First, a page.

The breeding male of the Rogue Pack in Southern Oregon is OR-7, whose tracking collar provided details of his extensive travels after he dispersed from Wallowa County and into Northern California before returning to Oregon.
Wildlife biologists set leg-hold traps for 13 consecutive days before finally catching a young female wolf from the Rogue Pack in the Southern Oregon Cascades and putting a tracking collar on it.
The pack’s movements haven’t been tracked since the collar worn by its breeding male, the famous OR-7, went dead in 2015. Trail cameras set up by the U.S. Fish and Wildlife Service have captured images of Rogue Pack wolves, but the tracking collar will help provide location information that can reduce “conflicts” with livestock producers, according to an ODFW Facebook post.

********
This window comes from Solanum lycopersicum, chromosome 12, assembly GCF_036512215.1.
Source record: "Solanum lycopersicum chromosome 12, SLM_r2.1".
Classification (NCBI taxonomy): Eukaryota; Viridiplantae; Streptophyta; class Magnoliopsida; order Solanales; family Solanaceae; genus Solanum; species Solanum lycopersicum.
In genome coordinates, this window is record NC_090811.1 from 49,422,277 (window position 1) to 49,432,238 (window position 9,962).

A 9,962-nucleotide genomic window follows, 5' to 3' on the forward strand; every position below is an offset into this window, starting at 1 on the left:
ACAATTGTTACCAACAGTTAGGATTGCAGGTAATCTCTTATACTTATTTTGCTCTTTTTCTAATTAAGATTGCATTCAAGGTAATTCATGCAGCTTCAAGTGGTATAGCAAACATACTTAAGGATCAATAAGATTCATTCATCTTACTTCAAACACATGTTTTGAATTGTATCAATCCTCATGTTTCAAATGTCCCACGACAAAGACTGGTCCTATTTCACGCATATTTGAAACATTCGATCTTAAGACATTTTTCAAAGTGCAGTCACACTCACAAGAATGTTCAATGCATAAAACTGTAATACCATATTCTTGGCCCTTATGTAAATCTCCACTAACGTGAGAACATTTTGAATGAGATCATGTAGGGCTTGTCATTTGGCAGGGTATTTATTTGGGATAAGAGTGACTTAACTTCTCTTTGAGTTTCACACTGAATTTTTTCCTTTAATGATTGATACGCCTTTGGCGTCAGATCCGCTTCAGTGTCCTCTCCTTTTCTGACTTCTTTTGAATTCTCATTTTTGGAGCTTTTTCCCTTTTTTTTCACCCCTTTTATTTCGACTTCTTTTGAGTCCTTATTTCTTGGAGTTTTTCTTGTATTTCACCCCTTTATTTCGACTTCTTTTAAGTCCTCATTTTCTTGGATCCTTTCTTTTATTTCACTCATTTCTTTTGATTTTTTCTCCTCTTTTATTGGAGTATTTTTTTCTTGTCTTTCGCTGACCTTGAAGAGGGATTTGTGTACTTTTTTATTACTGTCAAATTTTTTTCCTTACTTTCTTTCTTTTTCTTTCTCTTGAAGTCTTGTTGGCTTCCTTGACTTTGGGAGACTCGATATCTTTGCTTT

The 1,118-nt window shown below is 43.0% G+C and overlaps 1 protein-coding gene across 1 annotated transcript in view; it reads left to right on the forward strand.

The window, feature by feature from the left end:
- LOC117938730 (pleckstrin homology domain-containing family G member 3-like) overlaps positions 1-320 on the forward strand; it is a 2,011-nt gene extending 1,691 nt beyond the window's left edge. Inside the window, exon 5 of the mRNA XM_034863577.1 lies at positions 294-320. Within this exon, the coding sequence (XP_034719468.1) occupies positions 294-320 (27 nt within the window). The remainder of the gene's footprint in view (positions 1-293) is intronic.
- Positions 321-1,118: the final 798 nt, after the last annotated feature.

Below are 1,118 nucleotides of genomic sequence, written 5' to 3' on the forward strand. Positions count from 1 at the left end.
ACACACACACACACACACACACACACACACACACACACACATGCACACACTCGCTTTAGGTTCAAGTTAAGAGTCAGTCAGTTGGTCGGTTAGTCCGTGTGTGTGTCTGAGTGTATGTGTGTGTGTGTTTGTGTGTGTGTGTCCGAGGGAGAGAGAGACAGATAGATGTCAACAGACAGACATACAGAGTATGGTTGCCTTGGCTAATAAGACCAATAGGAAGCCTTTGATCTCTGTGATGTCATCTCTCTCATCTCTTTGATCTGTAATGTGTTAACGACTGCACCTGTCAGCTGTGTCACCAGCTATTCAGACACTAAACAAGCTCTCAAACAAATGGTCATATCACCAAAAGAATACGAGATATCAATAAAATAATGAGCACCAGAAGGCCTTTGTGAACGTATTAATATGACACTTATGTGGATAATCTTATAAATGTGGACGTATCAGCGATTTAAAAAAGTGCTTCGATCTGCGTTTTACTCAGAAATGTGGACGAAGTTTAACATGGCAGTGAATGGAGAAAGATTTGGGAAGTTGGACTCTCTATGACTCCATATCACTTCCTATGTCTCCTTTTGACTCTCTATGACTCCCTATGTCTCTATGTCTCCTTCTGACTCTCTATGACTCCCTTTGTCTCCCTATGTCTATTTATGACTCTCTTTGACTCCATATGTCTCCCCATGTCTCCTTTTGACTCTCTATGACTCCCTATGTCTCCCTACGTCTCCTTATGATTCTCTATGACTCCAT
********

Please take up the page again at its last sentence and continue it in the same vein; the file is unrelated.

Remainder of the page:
The recently collared wolf is designated OR-54. It is not the mate of OR-7, which in 2011 dispersed from the infamous Imnaha Pack in Wallowa County and traveled diagonally across the state into California. It was the first wolf documented in that state since 1924; Northern California now has at least two wolf packs.
Although approaching old age for a wolf in the wild, OR-7 was seen on a trail camera about two weeks ago, ODFW spokeswoman Michelle Dennehy said.